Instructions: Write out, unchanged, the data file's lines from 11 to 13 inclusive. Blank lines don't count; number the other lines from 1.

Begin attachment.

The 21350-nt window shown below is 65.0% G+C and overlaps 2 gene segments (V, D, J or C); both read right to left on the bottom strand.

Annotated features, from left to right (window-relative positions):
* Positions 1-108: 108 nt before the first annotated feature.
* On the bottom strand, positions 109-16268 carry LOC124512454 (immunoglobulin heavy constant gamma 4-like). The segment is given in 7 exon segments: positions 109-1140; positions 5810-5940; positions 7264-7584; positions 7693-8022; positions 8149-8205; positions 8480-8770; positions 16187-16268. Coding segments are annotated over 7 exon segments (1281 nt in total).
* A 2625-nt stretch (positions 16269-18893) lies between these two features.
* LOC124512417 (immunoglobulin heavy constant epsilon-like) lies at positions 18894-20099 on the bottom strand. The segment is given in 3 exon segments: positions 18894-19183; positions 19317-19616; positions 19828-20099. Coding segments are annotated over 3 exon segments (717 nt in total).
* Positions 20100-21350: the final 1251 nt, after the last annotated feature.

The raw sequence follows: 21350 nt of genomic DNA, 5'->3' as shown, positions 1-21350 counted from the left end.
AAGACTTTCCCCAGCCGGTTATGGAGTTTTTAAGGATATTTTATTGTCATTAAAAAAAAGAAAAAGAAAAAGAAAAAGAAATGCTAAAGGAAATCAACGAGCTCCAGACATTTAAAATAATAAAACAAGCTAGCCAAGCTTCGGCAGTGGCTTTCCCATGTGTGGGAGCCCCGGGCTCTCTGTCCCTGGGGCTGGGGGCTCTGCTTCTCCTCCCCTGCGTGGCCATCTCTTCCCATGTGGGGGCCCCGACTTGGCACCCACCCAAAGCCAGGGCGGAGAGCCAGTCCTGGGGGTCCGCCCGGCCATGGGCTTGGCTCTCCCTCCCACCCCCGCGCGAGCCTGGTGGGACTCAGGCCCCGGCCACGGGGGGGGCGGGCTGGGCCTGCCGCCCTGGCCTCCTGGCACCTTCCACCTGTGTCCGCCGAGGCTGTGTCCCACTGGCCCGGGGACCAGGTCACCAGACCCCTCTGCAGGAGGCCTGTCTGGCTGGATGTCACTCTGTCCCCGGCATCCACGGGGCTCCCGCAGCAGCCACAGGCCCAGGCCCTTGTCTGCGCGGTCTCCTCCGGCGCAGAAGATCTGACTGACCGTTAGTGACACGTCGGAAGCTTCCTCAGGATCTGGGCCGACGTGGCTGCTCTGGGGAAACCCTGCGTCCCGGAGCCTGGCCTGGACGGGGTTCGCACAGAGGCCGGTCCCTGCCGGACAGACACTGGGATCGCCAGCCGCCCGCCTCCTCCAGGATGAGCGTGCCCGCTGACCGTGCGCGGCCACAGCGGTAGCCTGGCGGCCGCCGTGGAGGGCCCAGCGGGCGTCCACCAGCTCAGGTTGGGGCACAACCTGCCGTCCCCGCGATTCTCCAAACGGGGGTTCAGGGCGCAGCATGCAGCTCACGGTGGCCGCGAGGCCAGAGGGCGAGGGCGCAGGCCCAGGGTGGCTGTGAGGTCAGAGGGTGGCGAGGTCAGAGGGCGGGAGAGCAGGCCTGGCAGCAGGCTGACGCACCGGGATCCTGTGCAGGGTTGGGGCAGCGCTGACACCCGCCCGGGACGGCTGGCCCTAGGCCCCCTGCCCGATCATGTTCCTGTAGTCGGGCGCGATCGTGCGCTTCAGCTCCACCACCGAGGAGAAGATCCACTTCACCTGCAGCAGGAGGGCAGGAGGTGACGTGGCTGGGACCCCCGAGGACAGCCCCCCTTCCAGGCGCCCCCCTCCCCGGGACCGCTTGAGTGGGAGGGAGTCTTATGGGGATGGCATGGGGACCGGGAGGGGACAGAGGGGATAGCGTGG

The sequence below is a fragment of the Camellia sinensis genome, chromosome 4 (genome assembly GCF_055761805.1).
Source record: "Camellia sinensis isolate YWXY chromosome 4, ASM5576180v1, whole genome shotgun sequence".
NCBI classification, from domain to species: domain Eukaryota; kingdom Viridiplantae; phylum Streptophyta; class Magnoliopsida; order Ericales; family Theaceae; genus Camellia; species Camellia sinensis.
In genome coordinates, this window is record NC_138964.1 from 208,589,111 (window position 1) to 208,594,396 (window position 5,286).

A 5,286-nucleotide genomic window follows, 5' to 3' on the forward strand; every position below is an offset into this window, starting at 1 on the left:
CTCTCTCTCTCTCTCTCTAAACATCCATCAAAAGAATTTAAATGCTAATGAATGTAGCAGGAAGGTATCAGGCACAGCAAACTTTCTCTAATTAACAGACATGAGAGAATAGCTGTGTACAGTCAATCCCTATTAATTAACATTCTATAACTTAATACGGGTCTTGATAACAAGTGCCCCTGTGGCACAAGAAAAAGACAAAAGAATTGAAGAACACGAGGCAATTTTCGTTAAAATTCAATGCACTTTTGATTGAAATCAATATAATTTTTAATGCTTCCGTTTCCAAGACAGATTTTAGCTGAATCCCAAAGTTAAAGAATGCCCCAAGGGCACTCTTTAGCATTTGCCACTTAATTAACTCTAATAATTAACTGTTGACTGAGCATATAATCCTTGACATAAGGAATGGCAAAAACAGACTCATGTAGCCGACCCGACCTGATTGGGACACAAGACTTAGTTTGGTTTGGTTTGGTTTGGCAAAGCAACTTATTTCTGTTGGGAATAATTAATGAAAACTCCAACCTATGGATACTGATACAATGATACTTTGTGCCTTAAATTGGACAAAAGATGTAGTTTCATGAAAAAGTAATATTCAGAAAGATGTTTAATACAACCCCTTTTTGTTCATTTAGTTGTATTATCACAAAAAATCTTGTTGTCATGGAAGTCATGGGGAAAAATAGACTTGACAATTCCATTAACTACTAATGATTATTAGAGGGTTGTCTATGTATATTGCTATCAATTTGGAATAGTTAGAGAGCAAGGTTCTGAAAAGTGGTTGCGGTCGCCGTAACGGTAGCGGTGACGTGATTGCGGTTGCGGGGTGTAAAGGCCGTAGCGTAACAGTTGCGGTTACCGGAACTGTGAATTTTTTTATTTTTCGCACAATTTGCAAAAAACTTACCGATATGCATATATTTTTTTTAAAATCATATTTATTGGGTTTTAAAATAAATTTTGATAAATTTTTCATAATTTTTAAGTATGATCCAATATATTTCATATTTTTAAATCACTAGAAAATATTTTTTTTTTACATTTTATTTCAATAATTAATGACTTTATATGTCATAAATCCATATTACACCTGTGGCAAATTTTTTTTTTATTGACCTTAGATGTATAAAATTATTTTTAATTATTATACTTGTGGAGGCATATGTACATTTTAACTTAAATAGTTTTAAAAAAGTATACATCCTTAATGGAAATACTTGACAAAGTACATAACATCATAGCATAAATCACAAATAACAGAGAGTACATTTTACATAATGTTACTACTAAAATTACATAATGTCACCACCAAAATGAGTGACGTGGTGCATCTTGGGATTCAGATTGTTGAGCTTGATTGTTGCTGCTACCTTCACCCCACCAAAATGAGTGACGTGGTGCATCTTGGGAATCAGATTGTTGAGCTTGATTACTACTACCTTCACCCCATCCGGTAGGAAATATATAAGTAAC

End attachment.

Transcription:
Source record: "Camellia sinensis isolate YWXY chromosome 4, ASM5576180v1, whole genome shotgun sequence".
NCBI classification, from domain to species: domain Eukaryota; kingdom Viridiplantae; phylum Streptophyta; class Magnoliopsida; order Ericales; family Theaceae; genus Camellia; species Camellia sinensis.
In genome coordinates, this window is record NC_138964.1 from 208,589,111 (window position 1) to 208,594,396 (window position 5,286).